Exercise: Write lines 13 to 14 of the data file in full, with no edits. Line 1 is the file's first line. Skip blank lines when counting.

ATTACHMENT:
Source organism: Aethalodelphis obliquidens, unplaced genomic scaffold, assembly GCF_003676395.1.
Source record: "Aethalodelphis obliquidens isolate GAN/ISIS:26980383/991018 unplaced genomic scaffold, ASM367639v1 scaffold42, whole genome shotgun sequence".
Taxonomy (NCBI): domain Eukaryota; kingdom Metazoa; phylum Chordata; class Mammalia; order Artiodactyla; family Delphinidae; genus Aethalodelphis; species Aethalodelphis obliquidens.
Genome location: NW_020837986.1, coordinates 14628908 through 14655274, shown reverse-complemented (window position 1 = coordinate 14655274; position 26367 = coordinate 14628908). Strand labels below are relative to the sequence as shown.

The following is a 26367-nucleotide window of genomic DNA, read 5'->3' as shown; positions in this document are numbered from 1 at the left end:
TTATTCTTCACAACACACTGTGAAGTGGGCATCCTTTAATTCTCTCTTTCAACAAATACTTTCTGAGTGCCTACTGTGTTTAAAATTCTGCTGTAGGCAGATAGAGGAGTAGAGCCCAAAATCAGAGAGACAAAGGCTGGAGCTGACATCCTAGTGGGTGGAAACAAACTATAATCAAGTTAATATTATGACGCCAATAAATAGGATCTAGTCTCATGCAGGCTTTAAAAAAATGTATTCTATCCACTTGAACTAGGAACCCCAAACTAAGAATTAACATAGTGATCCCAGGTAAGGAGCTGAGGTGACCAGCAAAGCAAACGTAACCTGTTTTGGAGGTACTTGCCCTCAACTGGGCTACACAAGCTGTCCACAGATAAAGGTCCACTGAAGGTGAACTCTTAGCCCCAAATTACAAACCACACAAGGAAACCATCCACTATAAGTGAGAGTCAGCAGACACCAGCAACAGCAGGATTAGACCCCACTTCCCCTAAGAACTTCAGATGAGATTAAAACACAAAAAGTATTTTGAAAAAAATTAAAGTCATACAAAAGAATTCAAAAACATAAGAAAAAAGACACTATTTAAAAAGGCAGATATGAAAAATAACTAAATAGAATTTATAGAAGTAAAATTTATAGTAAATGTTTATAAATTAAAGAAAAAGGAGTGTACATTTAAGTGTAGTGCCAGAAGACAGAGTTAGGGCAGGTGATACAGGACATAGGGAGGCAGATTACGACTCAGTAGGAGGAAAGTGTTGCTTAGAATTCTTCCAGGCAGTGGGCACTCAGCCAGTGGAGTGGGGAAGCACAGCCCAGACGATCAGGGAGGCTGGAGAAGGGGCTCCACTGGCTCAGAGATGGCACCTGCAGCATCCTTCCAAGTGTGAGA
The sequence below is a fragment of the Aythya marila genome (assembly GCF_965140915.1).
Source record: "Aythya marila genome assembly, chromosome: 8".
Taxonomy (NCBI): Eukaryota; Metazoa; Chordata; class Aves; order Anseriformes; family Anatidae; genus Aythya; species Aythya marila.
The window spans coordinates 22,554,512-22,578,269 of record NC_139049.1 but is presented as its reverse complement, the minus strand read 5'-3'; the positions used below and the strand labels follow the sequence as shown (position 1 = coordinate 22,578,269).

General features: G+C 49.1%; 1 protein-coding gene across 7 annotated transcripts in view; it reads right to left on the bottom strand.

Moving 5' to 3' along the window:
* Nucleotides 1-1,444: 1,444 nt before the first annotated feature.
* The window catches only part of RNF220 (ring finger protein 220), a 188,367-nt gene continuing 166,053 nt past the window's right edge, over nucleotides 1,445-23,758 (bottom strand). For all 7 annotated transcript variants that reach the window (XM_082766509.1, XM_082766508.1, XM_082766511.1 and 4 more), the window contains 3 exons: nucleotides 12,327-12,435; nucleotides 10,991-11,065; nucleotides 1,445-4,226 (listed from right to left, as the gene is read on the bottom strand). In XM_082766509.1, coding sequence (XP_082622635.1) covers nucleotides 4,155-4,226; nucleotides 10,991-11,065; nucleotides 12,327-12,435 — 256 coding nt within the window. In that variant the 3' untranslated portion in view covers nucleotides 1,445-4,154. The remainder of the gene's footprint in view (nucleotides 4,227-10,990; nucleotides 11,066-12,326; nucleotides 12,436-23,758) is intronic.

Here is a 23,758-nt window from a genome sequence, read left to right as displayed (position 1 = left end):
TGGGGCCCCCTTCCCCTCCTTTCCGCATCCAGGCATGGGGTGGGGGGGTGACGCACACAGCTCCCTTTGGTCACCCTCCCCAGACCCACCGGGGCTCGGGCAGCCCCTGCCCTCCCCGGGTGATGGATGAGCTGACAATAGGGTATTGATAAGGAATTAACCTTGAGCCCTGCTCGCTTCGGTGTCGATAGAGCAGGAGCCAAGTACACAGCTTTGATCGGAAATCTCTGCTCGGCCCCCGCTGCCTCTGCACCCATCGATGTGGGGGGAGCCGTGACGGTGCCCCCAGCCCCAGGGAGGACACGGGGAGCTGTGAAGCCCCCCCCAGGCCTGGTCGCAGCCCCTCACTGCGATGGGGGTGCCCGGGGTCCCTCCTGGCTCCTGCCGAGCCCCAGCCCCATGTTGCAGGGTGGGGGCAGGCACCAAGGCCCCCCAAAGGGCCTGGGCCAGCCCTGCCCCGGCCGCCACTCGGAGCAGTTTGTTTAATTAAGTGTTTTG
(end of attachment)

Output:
* Nucleotides 1-1,444: 1,444 nt before the first annotated feature.
* The window catches only part of RNF220 (ring finger protein 220), a 188,367-nt gene continuing 166,053 nt past the window's right edge, over nucleotides 1,445-23,758 (bottom strand). For all 7 annotated transcript variants that reach the window (XM_082766509.1, XM_082766508.1, XM_082766511.1 and 4 more), the window contains 3 exons: nucleotides 12,327-12,435; nucleotides 10,991-11,065; nucleotides 1,445-4,226 (listed from right to left, as the gene is read on the bottom strand). In XM_082766509.1, coding sequence (XP_082622635.1) covers nucleotides 4,155-4,226; nucleotides 10,991-11,065; nucleotides 12,327-12,435 — 256 coding nt within the window. In that variant the 3' untranslated portion in view covers nucleotides 1,445-4,154. The remainder of the gene's footprint in view (nucleotides 4,227-10,990; nucleotides 11,066-12,326; nucleotides 12,436-23,758) is intronic.